Rockers and Proud of It : Music: Artists honor the anniversary of the Black Rock Coalition’s L.A. chapter. The group promotes and supports progressive performers.
They don’t play reggae or ska or soul or rap. And they don’t want to be called urban contemporary or any other label the industry likes to pin on black music. Nope, the bands that gathered Monday night for a megadecibel celebration at the Coconut Teaszer in West Hollywood--like their predecessors Chuck Berry, Little Richard and Jimi Hendrix--are rockers.
They came together to celebrate the fifth anniversary of the L.A. chapter of the Black Rock Coalition, an organization of African-American musicians, engineers, industry personnel and other artists and journalists endeavoring to “produce, promote and distribute black music without allowing black artists to be pigeonholed,” said Beverly Milner, executive director of the chapter and speed-metal sax and bass player.
The original chapter was founded eight years ago in New York by Living Colour guitarist Vernon Reid, artist manager Konda Mason and Village Voice writer Greg Tate. They’d observed that many progressive black musicians were being ignored by the music industry and the public at large. The two chapters now boast around 500 members and 50 member bands.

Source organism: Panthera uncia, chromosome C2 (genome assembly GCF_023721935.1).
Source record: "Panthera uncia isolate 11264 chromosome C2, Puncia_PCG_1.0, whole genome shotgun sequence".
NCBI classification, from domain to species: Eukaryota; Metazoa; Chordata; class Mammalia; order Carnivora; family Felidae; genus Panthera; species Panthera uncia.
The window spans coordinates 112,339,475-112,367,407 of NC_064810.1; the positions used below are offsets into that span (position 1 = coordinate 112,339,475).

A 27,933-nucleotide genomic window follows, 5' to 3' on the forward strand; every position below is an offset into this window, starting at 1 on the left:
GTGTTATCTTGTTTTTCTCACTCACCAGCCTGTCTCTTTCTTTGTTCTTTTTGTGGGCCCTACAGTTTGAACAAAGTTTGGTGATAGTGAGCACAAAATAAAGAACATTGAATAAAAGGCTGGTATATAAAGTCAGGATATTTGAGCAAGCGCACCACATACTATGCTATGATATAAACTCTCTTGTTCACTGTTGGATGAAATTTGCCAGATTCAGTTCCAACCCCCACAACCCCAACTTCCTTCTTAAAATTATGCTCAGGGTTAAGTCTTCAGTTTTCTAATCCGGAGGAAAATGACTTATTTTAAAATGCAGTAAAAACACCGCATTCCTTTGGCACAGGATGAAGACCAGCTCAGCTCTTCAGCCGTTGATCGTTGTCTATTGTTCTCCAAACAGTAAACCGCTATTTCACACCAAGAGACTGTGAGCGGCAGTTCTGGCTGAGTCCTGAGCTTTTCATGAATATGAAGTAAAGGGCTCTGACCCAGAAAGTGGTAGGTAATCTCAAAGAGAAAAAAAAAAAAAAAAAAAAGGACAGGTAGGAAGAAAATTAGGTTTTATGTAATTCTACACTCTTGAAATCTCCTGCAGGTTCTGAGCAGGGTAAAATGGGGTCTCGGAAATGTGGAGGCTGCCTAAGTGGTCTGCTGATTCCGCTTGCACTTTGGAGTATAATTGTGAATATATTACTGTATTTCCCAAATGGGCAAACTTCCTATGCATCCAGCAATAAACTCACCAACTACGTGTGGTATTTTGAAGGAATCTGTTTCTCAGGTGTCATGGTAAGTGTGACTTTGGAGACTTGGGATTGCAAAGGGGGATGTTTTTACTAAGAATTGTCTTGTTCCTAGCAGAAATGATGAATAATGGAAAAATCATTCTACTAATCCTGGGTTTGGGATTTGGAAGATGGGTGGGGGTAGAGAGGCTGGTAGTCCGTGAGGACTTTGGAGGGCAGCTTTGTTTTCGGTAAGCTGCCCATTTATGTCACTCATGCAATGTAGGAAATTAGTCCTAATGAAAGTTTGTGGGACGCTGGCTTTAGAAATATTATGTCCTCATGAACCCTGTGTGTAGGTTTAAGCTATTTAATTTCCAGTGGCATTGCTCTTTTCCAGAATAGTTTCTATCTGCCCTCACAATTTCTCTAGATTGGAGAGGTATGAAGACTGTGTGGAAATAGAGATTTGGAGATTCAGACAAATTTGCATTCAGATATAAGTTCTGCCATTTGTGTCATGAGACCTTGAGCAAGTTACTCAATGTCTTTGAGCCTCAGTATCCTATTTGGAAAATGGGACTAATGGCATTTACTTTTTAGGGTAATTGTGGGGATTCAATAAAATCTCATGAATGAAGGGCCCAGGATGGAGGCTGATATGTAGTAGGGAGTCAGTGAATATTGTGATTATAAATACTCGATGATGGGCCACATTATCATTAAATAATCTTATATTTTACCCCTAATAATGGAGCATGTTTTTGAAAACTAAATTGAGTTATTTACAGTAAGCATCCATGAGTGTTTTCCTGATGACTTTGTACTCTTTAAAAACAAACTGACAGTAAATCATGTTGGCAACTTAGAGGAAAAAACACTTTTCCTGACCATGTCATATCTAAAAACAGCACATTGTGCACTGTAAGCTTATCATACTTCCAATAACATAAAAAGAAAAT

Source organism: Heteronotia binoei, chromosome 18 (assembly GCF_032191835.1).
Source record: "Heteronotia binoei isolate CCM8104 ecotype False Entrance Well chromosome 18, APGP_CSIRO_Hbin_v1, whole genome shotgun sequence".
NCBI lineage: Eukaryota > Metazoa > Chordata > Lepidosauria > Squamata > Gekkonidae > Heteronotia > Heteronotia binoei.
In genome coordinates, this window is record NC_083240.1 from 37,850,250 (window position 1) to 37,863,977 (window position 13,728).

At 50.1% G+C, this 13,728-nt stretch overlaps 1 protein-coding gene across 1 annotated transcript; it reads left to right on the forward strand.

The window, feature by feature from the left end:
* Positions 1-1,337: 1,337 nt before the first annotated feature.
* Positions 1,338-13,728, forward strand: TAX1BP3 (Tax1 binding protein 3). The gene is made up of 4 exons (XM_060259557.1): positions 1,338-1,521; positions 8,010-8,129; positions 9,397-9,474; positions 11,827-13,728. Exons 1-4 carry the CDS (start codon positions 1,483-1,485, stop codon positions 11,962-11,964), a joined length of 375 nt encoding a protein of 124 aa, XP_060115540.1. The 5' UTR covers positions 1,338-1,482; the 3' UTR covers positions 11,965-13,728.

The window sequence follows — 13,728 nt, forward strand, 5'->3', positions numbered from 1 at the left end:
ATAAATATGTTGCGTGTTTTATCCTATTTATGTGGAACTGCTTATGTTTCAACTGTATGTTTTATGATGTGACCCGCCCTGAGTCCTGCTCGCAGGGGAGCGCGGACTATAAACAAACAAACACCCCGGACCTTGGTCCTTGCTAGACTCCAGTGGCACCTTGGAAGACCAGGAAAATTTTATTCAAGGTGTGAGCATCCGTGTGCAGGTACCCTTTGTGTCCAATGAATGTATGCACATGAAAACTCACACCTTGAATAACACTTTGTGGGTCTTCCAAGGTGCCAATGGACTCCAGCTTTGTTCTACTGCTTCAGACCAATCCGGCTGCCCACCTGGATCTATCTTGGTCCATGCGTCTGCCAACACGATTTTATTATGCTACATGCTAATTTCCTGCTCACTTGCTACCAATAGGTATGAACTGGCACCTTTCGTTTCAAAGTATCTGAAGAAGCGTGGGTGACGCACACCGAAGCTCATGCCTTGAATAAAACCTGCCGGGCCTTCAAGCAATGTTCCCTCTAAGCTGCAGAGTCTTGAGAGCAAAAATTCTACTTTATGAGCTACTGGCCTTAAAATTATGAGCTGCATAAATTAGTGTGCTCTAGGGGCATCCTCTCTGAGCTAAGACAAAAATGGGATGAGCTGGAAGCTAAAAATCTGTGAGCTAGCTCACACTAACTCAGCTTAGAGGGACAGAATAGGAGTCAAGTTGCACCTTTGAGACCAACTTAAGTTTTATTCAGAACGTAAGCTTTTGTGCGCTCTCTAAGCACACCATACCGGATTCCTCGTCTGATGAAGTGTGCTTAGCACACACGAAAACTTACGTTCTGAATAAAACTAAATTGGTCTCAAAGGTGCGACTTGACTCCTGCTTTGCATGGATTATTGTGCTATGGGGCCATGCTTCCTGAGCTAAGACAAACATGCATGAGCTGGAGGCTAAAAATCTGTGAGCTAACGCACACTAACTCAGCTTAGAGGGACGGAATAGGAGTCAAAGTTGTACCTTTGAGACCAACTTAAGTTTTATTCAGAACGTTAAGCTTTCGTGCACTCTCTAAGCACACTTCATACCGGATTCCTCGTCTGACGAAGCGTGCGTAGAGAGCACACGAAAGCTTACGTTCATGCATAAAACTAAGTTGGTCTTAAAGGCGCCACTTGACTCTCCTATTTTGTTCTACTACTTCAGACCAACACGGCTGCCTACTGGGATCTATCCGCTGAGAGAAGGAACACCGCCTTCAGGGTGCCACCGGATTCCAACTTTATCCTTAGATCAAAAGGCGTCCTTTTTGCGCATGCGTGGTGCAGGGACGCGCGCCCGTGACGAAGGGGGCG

This affair, which also drew some talent scouts from a few major and independent labels as well as dozens of rock fans, served as the record release party for the debut of “Blacker Than That” on the BRC’s newly formed label, BRC Records. The album features 12 songs from 12 bands culled from both coasts and includes material from funk veterans Maceo Parker, Bernie Worrell and Bootsy Collins.
Performing live at the Teaszer were the rock/rap fusion band Bozaque and the all-female grunge-noir band PMS, who both have cuts on the new BRC record. Also taking the stage were local ax-grinders and BRC members Afro-D-Ziak, Admiral Ball-Z, Civil Rite, Total Eclipse and comedian Dr. Lou. The evening’s guest emcee was Kevin O’Neal, from the pioneering early-'80s black new wave band, the Bus Boys.
“We’re black, we’re women and we rock. The industry is afraid of that,” says PMS lead singer Reesie Wilkins, who believes African- American musicians should reclaim the genre they created. “We want to rock as much as anybody else and thanks to the BRC, we’ve been able to play nationwide. Also, we can communicate with other BRC bands, and they give us insight into how to stay in the industry and be strong.”